By Malkie Hirsch
“You’re so strong.”
Because G-d chose that we would go through such an immense tragedy?
Because I get out of bed every day and make things as normal as they possibly could be to protect my terrified children?
What makes me any different than you?
Why do you think you’d respond differently if G-d forbid tragedy struck in your life?
You think you know, but I can tell you this now: You have no idea what lives inside you. Deep inside you, where it rests dormant, until you have a need to call on it.
It’s this small spark. It’s a will to survive. It’s doing things I never did for my kids because “Tatty did that.”
It’s making up answers to questions I never knew.
It’s having new experiences I never wanted to have.
It’s hearing Rosie cry in the middle of the night and knowing that although Moshe would have gone upstairs to calm her, now it’s all on me.
But the love I see in her eyes when I’m there for her, holding her.
The appreciation and closeness that my kids will have with me now that they ask for me instead of the constant “Where’s Tatty?”
The beautifully new relationship that’s developing between my parents and me, between my siblings and me.
Is that strength?
Or is that me waving my hands in surrender and saying that I’m actually not strong enough?
That I need help.
But maybe that IS strength.
Knowing your limits, what you’re able to achieve and what you need from people.
“What do you need?”
What a question.
The answers will vary. Sometimes I could be pleading with Gavi about running out to get him a small toy and someone will show up at my door and offer help.
“Would you like to take a trip to Amazing Savings? Gavi would like water balloons.”
“I need Moshe back. Can you arrange that?” (I’ll admit, I get funny looks when I pose this question, because I think they’re scared I’ve finally lost it. I use it for comedic relief and very sparingly.)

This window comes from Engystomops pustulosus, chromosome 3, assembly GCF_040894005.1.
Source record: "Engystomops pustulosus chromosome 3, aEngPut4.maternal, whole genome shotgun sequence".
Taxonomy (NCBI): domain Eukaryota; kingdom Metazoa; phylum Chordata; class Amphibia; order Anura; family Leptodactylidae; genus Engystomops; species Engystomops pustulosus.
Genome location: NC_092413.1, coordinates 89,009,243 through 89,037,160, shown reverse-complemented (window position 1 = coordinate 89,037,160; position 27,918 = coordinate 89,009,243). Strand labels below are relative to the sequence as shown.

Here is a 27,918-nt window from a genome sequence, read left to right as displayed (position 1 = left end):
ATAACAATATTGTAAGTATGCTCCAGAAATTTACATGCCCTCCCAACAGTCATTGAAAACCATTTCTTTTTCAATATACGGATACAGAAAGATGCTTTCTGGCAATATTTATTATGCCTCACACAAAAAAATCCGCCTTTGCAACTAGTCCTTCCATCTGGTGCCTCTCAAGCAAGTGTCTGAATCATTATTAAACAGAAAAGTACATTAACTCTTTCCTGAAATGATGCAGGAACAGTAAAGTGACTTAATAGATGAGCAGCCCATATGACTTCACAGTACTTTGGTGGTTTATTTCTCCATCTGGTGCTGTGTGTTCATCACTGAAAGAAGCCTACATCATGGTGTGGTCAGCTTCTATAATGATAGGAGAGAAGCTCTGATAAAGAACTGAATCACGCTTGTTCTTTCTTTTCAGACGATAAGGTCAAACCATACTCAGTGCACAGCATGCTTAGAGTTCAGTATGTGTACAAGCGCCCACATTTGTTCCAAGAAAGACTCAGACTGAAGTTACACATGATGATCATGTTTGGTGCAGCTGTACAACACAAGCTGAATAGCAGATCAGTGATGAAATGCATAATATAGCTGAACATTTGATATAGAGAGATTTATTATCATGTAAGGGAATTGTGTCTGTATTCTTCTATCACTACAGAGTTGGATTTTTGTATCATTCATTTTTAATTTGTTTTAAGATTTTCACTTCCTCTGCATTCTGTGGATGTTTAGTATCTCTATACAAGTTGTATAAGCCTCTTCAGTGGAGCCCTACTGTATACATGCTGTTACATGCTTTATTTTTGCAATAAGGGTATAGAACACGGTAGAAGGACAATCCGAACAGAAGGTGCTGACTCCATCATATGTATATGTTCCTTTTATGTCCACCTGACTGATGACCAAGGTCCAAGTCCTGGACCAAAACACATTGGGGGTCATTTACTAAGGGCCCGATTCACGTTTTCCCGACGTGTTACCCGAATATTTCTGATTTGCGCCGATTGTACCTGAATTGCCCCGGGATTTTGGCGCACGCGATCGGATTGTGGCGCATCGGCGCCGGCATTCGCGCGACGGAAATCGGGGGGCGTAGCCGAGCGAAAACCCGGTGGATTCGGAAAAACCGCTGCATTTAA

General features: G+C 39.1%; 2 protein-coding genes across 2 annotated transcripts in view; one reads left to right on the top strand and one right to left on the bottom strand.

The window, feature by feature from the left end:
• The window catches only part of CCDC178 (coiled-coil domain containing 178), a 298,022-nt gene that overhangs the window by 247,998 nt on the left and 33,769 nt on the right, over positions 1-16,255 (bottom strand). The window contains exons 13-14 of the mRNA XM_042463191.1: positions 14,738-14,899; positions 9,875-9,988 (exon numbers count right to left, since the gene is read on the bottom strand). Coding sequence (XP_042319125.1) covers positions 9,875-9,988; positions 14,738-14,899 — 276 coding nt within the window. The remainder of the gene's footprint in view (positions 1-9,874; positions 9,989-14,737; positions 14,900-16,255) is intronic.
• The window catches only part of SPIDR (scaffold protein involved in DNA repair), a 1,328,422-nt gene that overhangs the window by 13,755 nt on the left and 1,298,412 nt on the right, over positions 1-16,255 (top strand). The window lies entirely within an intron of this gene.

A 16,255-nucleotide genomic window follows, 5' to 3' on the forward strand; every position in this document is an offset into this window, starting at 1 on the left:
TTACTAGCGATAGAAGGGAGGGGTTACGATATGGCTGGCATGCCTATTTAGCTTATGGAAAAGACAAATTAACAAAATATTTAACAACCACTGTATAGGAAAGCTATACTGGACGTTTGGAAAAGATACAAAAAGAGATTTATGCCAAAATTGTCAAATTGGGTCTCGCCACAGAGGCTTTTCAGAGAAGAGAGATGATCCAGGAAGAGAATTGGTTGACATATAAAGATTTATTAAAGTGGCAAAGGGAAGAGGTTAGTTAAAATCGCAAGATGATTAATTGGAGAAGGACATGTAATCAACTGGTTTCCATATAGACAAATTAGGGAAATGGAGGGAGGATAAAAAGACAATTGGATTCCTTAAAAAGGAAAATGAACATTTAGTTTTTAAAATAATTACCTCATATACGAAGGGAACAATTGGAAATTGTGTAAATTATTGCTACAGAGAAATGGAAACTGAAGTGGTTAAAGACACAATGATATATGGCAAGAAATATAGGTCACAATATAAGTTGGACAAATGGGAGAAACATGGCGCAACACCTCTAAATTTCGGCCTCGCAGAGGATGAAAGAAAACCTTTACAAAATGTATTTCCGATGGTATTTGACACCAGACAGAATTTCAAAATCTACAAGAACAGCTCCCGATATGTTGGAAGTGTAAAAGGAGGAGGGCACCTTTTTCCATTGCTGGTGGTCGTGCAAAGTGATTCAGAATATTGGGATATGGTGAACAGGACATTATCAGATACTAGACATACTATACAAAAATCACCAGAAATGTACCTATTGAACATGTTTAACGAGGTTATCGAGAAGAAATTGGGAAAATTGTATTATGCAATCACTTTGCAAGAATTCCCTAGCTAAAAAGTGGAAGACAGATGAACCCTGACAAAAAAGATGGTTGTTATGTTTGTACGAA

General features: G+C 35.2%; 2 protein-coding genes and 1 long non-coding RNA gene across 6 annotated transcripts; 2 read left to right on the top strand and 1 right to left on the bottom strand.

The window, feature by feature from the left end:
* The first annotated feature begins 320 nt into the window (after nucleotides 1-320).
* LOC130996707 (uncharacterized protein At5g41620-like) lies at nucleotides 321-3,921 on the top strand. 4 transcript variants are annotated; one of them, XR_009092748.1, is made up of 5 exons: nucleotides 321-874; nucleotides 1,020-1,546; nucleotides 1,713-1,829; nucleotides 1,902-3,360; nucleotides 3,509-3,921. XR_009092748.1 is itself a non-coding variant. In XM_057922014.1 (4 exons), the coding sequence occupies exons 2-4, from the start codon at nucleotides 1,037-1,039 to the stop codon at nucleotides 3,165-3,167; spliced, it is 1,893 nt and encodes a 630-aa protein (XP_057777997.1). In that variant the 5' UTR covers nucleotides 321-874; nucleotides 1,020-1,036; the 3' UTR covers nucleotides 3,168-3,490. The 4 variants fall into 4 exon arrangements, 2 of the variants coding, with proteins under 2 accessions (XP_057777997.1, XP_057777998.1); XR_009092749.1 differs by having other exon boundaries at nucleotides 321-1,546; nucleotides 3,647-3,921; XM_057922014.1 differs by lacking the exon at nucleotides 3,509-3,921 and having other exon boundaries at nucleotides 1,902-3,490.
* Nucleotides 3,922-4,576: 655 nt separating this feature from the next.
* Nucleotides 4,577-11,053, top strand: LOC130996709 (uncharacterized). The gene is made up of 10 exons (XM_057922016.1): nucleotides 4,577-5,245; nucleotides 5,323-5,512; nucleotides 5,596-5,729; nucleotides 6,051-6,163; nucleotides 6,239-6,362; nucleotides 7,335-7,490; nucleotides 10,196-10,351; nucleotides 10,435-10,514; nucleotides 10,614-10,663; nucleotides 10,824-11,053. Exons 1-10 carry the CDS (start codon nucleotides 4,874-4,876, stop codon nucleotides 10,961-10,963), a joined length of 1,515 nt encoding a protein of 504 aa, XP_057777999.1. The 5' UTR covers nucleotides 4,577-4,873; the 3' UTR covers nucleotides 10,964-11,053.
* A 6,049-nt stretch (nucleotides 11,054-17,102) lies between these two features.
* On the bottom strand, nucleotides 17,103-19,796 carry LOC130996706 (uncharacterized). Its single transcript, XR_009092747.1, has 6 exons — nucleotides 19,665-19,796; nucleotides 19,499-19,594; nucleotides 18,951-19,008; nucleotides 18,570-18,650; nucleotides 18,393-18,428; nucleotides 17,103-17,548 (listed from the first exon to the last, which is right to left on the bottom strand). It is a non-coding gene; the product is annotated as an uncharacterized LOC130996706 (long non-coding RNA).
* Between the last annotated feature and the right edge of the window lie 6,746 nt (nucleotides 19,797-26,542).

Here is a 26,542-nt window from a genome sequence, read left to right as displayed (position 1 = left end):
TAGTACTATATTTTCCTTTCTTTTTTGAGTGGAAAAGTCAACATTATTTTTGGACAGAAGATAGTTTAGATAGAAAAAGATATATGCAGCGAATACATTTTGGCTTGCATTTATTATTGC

I need for you all to be doing what you’ve been doing all along.
I might not be able to pinpoint what it is that each and every person has done, but as a collective effort, it’s kept me going.
It’s knowing me well enough to know my weaknesses and help me strengthen them.
It’s reminders to check my e-mail, which I’m terrible at doing.
Reminders to go through the mail.
It’s messages of encouragement via text or WhatsApp.
It’s offering your kids to come help me with mine so I can breathe.
It’s bringing coffee and treats, which shows me you care and are thinking of us.
It’s the little things that are way bigger than you ever imagined.
My point is, I’m not strong alone.
If strong at all.
I’m strong because my friends and loved ones are strengthening me. The people I’ve seen around this neighborhood for the past 25 years of living here who I’ve had nearly nothing to do with strengthen me. You simply don’t know where it can come from.
And no one could do this alone.
In Parashat B’shalach, when Bnei Yisrael were battling Amalek, Hashem instructed Moshe Rabbeinu to ascend a mountain and raise his arms to the heavens. As Moshe kept his arms raised, Bnei Yisrael would be defeating Amalek.
But when he lowered his arms, Amalek would be defeating Bnei Yisrael.
Sensing that Moshe Rabbeinu needed assistance keeping his arms raised, Ahron and Chur ascended the mountain to be beside Moshe and held up his arms on either side, when Moshe simply didn’t have the strength to keep them raised on his own.
I don’t think tying that analogy to my current life needs any further explanation.
But when you approach me and tell me how strong I am, I’ll reply, “I’m strong with your help.”
Malkie’s husband, Moshe, a’h, passed away in March at the age of just 40. Over the last few months, she has been sharing her thoughts and emotions with readers on her Instagram page @Kissthekoshercook. We are now privileged to share her writings and reflections with our readership. May Moshe’s memory be a blessing for Malkie and her beautiful family.